Scripture Texts: Luke 18:1-8 & Luke 24:10-11
So, this is one of those weeks where everything suddenly changes. Where the Holy Spirit says, “Not this week Josh. You’re preaching this instead.” Where I sat up last until 2:00 am writing a new sermon. Where I send the kids out of the sanctuary. Which means this is going to be one of those sermons – so put on your seat belts and crash helmets – because the Gospel is about to get painfully real. The sermon I finished on Friday morning was all about showing mercy to your enemies. How important it is to show them compassion just like the Prophet Elisha did to the Aramean army that tried to capture him. And then I got home late on Friday night and I went on Facebook to catchup with the day’s events. I had been away from contact with the outside world for most of the day. And what I read late Friday night caused my heart to sink.
What I found was a litany of stories of sexual assaults by the majority of women across my Facebook feed. The stories were flooding social media in response to the Judge Kavanagh hearings. The testimony of Dr. Christine Ford was triggering many women to relive their own sexual assault all over again. Even more painful for them was hearing members of congress either question the validity of Dr. Ford’s testimony or even worse, knowing that they believe her, but don’t even care – because politics come first. And so story after story after story filled by Facebook feed. Women I’ve known my entire life revealing their stories. Many of them graphically shocking. And some of them happening in connection to the Church.
Now, I’m not even going to get into the debate about Kavanagh and Dr. Ford, regardless of my personal and/or political beliefs. What I couldn’t stop thinking about as a pastor looking towards Sunday was how many women in this congregation have experienced sexual assault and/or rape, and had their own testimonies questioned. By friends. By family. By law enforcement officials. Even by the church. How many women in this church had an experience like my seminary classmate, who wrote, “When my parents told the church leadership, they told my parents to forgive rather than press charges.” Or how many women in this church had an experience like a student in my World Religions class who was sexually assaulted by a Deacon in her church. And even when she and her mother reported it to church leadership, the girl – who was 14 years old at the time – was accused of tempting this 35 year old married man. And that they need to say nothing because it might ruin his marriage. And that’s just one of MANY stories I learn about each year in my World Religions class. And so in the face of this hearing, of so many people reliving their own assaults, and of the event feeling so raw and real for so many, for me to preach a sermon about showing mercy to your enemies would not only be insensitive and untimely – it would also be unchristian and immoral. It’s not time for mercy and forgiveness just yet. It’s time for speaking up, for listening, and for believing.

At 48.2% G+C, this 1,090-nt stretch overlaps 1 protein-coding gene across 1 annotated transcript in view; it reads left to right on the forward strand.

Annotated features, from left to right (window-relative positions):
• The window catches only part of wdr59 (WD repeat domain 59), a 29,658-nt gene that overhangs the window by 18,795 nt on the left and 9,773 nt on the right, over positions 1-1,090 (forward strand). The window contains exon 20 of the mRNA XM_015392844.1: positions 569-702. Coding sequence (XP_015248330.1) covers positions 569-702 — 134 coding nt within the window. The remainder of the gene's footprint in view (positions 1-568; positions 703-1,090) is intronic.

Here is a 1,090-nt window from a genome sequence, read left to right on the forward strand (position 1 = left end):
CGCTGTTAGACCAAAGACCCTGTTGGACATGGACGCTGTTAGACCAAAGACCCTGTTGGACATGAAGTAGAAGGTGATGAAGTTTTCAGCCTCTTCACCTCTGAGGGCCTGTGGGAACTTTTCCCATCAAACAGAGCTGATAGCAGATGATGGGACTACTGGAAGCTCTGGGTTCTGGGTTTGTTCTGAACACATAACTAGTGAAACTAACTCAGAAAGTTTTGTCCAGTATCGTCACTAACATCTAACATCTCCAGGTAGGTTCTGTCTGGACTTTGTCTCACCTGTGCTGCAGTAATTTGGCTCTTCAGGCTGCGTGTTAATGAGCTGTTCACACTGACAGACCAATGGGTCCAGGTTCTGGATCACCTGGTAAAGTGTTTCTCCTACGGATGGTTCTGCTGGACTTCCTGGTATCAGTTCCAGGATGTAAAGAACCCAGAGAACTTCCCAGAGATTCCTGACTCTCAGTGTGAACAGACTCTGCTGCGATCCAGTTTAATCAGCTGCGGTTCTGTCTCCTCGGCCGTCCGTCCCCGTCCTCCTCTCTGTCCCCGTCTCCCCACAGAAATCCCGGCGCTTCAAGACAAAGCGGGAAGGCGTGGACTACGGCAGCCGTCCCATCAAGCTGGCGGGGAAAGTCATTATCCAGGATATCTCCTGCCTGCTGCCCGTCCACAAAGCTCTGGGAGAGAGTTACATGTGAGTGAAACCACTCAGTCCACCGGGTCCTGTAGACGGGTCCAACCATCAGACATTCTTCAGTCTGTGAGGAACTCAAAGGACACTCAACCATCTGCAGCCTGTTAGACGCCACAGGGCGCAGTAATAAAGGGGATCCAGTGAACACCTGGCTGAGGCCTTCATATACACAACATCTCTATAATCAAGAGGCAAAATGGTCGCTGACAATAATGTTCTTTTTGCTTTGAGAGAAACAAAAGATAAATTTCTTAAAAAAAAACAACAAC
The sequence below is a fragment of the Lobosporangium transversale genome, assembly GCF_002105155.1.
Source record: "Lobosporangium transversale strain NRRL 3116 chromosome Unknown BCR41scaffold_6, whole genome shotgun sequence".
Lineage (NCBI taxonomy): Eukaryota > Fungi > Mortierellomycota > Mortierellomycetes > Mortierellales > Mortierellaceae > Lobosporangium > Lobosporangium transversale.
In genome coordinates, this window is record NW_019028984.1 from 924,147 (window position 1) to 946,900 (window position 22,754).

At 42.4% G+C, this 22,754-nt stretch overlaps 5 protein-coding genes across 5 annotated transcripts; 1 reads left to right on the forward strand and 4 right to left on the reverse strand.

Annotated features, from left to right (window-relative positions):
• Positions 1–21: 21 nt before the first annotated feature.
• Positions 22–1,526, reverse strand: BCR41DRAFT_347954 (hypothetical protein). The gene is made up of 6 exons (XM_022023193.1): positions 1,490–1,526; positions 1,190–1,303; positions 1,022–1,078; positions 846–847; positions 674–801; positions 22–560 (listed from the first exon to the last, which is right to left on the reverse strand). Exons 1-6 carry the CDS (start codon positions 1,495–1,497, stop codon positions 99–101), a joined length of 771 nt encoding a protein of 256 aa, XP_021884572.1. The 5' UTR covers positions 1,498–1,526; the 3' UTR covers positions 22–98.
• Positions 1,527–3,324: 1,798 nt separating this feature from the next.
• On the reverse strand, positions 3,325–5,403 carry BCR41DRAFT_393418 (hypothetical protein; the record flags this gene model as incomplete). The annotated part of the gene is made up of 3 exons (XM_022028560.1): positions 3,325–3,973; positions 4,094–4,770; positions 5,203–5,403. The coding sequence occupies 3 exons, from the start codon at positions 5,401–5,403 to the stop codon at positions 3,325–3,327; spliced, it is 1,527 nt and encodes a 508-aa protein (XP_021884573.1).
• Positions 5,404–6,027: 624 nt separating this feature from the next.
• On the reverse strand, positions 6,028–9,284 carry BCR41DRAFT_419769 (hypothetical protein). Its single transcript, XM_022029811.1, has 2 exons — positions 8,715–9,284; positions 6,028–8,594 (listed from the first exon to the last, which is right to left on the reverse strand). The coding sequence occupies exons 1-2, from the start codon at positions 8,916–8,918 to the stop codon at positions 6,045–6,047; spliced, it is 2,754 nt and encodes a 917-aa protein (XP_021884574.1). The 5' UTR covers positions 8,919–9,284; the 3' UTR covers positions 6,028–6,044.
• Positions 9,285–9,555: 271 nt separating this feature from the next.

As I scrolled through all these storied I prayed, “Why God? Why is this happening? Where the hell were you when all this was happening? When are you going do something about this?” I wondered how many women prayed the same thing? How many women prayed this when they reported their assault – yet their perpetrator walked free – as 99% of all perpetrators of sexual violence do. (Yes…you heard that right. Between victims being afraid to press charges, to hospitals charging victims between $400 to $1,000 for rape kit testing, to a judicial system that often makes the perpetrator a victim, 99% of perpetrators of sexual violence will walk free.)
Then I thought about the parable of the persistent widow and the unjust judge. I thought about how she was NOT going to let this go! “Grant me justice against my opponent!” she cried out. That phrase in Greek can be translated a number of ways: “My rights are being violated! Protect me! Vindicate me! Pay me what I’m owed! Hear my case! even, Recognize my humanity!” This judge, whom the parable says neither fears God nor respects people, does everything he can to ignore her. But nevertheless, she persisted. And the unjust judge grants her the justice she deserves. And that’s when I realized that this parable isn’t so much about God answering prayer by making some miracle for us. This parable is about God making us the miracle that is the answer to our prayers. And if this judge in this parable – described as a godless, misanthropic, self-centered jerk can give a woman the justice she deserves, what does it say about Christians who can’t do the same? Who question women when they finally gain the courage to speak up against their abuser?